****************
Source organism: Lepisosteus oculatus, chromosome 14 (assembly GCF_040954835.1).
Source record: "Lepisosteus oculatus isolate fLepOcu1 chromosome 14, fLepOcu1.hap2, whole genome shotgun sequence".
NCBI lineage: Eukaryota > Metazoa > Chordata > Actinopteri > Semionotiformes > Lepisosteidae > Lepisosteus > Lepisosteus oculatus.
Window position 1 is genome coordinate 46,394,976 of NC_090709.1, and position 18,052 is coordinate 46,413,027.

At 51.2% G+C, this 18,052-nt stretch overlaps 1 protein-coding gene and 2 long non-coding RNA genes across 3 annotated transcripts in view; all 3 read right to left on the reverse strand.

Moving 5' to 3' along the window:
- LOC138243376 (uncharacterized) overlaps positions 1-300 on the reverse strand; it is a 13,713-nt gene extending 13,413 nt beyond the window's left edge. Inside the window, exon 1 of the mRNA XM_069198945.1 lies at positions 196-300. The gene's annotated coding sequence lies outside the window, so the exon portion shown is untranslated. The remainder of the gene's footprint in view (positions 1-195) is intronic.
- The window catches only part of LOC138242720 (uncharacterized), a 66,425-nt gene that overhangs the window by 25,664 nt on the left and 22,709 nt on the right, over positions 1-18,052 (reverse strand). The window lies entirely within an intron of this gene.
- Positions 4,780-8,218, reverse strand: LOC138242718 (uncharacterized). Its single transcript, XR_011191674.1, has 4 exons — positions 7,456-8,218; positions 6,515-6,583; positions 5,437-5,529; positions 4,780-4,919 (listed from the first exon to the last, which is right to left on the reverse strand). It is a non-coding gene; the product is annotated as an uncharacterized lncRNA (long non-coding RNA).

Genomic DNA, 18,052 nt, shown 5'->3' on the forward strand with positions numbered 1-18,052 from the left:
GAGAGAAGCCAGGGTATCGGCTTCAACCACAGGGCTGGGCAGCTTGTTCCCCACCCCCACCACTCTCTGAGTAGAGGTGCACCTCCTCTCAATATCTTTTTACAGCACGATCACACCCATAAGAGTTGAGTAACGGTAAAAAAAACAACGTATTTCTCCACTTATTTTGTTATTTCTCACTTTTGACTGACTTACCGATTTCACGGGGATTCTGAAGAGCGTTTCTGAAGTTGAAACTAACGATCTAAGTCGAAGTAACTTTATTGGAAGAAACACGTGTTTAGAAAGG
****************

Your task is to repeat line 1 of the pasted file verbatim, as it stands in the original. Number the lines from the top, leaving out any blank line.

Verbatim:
Source organism: Lepisosteus oculatus, chromosome 14 (assembly GCF_040954835.1).